6 March 2009 Friday of the 1st Week of Lent
Ez 18, 21-28; Psalm 130; Matthew 5, 20-26
This is an interesting passage if we look at it as a thesis and antithesis structure. Let me explain. A thesis is a statement or a theory that is put forward as a premise to be maintained or proved. In Hegelian philosophy, the antithesis disproves the thesis in a dialogue; it is the direct opposite of the thesis. In the Gospel, we see that the contrast begins with “You have heard ...” (‘that it was said to your ancestors, You shall not kill; and whoever kills will be liable to judgment’). And the antithesis, which is Jesus’ saying starts with “But I say to you...” (‘whoever is angry with his brother will be liable to judgment...’). In other words, the antithesis describes Jesus as fulfilling the law and the prophets by explaining the meaning of the Old Testament at its deepest levels. Beneath every prohibition (e.g. “Thou shall not... “ from the Old Testament) there is a root disposition (e.g. anger).
Let me explain. The Gospel tells us about the prohibition against murder (Exodus 20, 13 and Deut 5:17). But Jesus said that we should not be concerned only about the act of murder, but we should look at its root disposition --- that is, anger, which may lead us to kill another. Jesus said that we should be more focused on the root disposition so as to prevent ourselves from committing a greater crime. Thus, reconciliation takes precedence over worship, and to some extent, let a misunderstanding or a disagreement end up in court.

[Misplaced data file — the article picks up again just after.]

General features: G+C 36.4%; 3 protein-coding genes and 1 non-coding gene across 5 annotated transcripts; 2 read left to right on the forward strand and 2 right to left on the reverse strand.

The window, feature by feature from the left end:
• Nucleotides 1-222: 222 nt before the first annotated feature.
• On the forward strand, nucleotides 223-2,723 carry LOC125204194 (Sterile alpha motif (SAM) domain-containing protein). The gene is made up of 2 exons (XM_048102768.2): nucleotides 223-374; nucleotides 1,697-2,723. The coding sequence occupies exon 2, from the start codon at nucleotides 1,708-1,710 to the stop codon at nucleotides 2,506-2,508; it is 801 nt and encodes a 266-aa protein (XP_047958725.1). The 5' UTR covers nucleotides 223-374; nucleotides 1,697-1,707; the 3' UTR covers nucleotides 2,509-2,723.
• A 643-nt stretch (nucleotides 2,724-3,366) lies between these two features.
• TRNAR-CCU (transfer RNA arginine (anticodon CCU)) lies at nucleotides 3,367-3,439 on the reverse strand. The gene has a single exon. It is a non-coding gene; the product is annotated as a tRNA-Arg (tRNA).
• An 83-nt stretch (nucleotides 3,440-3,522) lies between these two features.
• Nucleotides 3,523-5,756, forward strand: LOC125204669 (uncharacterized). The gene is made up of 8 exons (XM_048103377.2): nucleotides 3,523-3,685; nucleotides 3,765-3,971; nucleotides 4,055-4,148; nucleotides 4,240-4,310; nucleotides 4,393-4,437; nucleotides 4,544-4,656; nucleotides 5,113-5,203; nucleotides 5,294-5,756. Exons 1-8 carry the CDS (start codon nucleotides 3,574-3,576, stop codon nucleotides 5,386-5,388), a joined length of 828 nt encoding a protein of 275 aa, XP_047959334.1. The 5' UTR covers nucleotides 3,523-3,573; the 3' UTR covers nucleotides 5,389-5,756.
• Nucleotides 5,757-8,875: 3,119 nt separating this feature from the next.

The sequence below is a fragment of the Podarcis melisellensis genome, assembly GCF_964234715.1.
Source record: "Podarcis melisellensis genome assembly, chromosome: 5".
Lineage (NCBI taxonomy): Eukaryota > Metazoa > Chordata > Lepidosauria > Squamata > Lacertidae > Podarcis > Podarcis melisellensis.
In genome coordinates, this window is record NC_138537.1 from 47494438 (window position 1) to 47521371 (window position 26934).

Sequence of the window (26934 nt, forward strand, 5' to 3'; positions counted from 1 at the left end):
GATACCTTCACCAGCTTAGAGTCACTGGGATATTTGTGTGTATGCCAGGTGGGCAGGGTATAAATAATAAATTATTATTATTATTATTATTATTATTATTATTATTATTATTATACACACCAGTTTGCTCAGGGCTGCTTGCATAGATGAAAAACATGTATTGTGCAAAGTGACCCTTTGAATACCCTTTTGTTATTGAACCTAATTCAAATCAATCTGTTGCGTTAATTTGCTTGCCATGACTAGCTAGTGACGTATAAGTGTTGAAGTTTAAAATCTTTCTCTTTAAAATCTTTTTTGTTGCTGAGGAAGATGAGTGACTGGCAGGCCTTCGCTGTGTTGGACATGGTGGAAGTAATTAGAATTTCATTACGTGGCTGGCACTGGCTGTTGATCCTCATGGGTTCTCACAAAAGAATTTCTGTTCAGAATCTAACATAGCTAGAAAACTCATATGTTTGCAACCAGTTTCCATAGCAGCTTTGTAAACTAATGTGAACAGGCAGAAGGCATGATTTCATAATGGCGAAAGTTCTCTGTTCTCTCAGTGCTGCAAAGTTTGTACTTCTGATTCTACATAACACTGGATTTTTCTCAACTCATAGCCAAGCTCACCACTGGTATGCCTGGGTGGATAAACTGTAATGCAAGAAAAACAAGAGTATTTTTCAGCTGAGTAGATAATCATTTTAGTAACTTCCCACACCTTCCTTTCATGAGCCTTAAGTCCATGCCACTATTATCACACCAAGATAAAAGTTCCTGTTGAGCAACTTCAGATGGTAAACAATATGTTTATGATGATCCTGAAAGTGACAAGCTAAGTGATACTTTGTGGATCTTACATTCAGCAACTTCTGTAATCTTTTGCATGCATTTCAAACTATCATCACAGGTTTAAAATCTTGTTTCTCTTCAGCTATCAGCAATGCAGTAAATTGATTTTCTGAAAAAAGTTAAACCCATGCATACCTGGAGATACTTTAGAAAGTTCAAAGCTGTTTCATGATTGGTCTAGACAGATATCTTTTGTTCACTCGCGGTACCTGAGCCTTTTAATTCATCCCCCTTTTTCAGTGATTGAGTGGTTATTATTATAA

Many of us encounter anger situations everyday. Our feelings may vary in intensity: we can be slighted, irritated, irked, peeved, enraged, annoyed, rubbed the wrong way, displeased, vexed, enraged, had our blood boil, aggravated, so and so forth. It can be triggered by a word, an attitude, an incident, a misunderstanding, or aggravated by traffic-violators. The Incredible Hulk is a good image about how our anger can transform us into a monster that has incredible power to destroy and kill. To some extent, we have destroyed a thing or two out of our anger like a water glass or the picture of someone close who hurt us. Anger affects our well-being and our relationships. It can ‘kill’ our bodies, disturb our peace, and even damage or end our precious relationships.
Many of us do not like anger because it is a negative feeling; it is a painful and not a pleasurable experience. When pain is experienced in the present, we are hurt. When pain is experienced as a past incident, we are angry. Anger sometimes originates before the incident, meaning, we already have frustrated and unexpressed emotions that when something triggers it, we react violently because we cannot contain these pent up emotions any longer. Think again, when we are angry, we remember many other incidents that have hurt us. They cumulatively come out like lava from a volcano.
Psychology teaches us how to handle anger: that is why when we are hurt, we must have a certain self-confidence to express it somehow constructively. Thus, we must find a way to de-stress ourselves. We must develop a new way to respond to these emotions. By doing so, it would be easier for us to forgive and reconcile with another. Sometimes, we are over-reactive: our reaction to the action of another person is not commensurate to his or her deed. That is why we regret what we said or did when it is too late. The key is simple as Jesus proposed: go, put down that pride, and ask for forgiveness.